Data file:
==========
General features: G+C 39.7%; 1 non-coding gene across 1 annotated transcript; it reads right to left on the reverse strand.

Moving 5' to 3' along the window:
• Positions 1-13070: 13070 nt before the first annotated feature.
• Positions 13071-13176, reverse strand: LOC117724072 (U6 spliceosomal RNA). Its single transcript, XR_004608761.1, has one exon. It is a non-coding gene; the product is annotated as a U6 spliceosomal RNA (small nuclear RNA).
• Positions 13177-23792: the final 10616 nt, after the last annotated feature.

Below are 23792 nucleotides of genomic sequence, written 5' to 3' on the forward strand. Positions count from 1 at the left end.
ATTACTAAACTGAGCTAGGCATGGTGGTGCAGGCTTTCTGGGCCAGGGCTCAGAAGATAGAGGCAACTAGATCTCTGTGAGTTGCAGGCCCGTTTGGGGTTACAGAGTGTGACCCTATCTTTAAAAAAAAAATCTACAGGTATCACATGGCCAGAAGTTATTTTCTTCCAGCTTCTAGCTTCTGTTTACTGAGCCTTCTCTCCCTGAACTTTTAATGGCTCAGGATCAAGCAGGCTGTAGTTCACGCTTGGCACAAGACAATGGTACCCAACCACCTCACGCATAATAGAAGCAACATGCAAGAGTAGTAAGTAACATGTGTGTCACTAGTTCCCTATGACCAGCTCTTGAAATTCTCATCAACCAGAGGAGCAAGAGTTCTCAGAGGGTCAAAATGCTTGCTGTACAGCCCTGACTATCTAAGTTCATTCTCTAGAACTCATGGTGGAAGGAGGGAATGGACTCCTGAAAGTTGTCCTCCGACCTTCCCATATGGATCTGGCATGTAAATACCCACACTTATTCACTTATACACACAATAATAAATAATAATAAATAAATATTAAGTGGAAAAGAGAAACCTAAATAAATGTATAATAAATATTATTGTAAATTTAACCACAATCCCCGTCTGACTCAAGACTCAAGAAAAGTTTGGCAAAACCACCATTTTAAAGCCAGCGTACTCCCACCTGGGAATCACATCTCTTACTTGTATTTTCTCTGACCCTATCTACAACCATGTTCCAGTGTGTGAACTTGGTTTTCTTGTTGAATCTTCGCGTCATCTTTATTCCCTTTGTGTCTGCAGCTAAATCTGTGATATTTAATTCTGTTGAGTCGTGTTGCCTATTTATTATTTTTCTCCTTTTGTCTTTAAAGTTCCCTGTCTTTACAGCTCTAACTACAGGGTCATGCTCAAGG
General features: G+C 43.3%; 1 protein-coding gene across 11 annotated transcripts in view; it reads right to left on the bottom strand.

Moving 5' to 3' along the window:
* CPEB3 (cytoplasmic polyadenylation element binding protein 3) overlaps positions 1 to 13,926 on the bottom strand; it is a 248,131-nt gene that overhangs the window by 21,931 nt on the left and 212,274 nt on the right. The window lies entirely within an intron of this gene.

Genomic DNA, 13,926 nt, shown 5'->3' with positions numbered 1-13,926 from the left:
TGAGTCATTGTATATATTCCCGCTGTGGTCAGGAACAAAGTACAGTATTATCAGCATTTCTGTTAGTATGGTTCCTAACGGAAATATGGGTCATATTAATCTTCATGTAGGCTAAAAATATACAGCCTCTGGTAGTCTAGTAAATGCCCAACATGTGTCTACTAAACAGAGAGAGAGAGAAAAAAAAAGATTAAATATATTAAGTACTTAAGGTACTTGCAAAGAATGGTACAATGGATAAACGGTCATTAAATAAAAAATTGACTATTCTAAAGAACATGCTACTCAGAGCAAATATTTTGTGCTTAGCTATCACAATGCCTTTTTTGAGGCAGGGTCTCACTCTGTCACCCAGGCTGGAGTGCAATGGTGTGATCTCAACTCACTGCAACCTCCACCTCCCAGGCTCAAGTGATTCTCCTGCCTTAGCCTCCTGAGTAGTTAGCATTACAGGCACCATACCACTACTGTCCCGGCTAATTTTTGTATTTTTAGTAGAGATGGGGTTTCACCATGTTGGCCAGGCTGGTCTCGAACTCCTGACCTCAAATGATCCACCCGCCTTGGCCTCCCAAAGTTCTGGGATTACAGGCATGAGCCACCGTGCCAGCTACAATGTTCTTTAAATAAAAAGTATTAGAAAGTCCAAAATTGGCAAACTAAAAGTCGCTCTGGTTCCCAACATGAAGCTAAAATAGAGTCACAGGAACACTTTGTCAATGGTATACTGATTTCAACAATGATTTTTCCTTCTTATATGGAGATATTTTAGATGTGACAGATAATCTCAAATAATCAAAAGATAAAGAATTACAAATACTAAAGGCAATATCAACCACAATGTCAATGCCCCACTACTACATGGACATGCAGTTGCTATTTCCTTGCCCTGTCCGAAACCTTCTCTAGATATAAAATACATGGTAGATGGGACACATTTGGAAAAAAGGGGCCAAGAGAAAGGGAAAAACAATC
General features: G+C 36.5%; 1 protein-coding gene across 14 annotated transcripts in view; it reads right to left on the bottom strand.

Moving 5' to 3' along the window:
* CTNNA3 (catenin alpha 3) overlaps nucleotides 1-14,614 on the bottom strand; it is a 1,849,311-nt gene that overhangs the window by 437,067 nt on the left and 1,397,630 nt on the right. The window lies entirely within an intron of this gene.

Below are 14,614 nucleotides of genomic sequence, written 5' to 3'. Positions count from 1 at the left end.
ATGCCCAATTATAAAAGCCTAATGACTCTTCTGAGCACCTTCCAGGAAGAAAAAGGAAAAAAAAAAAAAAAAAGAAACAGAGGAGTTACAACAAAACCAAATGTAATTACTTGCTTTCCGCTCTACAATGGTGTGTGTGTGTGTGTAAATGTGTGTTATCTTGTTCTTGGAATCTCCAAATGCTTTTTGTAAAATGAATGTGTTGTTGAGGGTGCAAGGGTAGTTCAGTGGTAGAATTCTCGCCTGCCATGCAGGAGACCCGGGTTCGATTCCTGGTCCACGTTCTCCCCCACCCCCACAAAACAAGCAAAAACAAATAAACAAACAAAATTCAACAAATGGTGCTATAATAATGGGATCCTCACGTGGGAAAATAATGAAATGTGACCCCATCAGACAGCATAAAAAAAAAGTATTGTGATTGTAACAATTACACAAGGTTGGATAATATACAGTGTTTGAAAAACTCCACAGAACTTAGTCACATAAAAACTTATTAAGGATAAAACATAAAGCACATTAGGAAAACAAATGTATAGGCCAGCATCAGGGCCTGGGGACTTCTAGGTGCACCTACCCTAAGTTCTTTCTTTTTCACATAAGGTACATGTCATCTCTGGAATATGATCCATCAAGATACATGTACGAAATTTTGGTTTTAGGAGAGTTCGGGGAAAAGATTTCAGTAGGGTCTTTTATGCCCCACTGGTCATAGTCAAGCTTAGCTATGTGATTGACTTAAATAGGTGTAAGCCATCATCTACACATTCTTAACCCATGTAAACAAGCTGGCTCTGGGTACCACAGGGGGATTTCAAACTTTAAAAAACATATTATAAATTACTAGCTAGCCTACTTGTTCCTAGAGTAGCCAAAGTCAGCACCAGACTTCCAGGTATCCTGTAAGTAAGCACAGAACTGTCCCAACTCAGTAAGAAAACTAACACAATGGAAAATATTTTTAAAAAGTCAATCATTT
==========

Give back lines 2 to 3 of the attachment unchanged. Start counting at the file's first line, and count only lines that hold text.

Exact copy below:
Moving 5' to 3' along the window:
• Positions 1-13070: 13070 nt before the first annotated feature.